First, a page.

Michael Minovitch pioneered gravity-assisted technology in the early 1960s while a graduate student at UCLA, working summers at the Jet Propulsion Laboratory. Before the adoption of gravity assist technology, it was thought that traveling to the outer solar system could only be achieved by developing extremely powerful launch vehicles that used nuclear reactors to generate enormous thrust, basically blowing up the Hohmann transfer device even more every time.

An interesting fact to consider is that although a spaceship can double its speed with the help of gravity, it feels no acceleration at all. If you were on Voyager 2, you would just feel the constant sensation of falling as you more than double your speed with the help of the gravity of the outer solar system. There is no acceleration. This is due to the balance compensation of the angular momentum mediated by the gravity of the planet and the spacecraft.

Enter the ion engine

All of the above discussion of interplanetary orbits is based on the current use of chemical rocket systems, where a single launch vehicle provides the propellant power for nearly all spacecraft. A few times a year, the spacecraft can fire short bursts from its chemical rocket boosters to make small adjustments to trajectory. Otherwise, the spaceship is in free fall and is heading towards its destination. Gravity assist can also provide short periods of time when a spacecraft's trajectory changes.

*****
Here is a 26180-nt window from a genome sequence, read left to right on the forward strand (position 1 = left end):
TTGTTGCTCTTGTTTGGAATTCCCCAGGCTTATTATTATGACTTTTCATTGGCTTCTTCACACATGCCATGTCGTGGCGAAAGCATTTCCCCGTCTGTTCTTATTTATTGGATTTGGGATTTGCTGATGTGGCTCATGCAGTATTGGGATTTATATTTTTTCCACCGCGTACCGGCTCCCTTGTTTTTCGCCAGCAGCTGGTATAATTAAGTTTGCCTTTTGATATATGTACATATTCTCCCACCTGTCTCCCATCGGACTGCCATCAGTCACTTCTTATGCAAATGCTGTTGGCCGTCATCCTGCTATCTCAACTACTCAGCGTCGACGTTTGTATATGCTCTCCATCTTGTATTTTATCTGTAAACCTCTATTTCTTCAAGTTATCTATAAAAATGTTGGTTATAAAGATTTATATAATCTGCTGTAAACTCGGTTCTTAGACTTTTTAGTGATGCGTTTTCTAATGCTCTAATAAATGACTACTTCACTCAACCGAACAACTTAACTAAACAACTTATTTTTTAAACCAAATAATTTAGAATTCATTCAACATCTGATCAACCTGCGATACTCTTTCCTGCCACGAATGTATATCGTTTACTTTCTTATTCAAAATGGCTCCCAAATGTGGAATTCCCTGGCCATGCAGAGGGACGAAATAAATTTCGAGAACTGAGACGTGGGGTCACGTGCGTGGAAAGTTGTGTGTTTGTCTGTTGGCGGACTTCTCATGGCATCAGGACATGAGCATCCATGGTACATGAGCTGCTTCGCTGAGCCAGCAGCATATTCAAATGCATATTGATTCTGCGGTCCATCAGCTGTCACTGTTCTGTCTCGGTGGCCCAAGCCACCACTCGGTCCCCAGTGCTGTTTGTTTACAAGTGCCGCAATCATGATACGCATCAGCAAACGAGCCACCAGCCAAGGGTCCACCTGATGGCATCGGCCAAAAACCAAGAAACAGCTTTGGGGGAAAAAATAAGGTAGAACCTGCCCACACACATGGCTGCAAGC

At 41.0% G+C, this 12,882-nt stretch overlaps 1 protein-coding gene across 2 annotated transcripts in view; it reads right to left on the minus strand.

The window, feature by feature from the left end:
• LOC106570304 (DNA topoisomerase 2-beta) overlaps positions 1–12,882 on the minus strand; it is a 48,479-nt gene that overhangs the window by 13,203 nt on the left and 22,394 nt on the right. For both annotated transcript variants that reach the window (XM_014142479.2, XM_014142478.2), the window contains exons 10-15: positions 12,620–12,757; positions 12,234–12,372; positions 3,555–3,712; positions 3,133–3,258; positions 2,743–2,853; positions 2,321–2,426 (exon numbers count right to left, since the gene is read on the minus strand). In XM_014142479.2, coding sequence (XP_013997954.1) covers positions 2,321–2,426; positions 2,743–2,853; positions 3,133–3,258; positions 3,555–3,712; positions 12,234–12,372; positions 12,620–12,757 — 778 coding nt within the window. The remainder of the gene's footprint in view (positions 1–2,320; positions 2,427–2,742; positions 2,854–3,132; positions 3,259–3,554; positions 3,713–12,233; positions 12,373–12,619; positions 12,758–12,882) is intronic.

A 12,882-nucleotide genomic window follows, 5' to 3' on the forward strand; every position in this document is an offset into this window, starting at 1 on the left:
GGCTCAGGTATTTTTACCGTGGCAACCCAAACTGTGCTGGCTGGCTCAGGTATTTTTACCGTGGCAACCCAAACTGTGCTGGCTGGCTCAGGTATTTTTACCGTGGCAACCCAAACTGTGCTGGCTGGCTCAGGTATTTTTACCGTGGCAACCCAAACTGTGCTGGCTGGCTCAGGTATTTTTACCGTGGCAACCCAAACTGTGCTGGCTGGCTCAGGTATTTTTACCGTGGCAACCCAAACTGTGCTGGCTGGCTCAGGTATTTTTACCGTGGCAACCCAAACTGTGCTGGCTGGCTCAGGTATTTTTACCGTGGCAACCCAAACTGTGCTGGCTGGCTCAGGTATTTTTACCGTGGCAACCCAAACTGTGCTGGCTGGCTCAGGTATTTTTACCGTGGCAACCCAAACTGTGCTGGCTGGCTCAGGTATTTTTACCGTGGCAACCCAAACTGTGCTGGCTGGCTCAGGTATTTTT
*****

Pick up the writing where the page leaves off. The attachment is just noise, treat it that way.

But ion propulsion, as demonstrated on the Deep Space 1 interplanetary mission and employed on the Dawn asteroid science mission, works differently. Electric propulsion is not a burst of relatively strong thrust for a short period of time, but a smoother thrust that is used for months or even years. It is an order of magnitude more efficient than chemical propulsion for those missions sufficient to use the technology. The ion engine will be discussed laterpropulsionin Chapter 11.

Click the image above to learn more about Deep Space One. Japan Aerospace Exploration Agency's asteroid probe.HayabusaIt also used ion engines.

Even ion-powered spacecraft must be launched with chemical rockets, but because of their efficiency, they can be smaller and require less powerful (and cheaper) launch vehicles. Initially, then, the ion-powered vehicle's trajectory might resemble a Hohmann transfer orbit. But for long periods of continuous operation of the motor, the trajectory will no longer be a purely ballistic arc.

further research

Select the "Links" section below for additional references, including math tutorials and sample problems.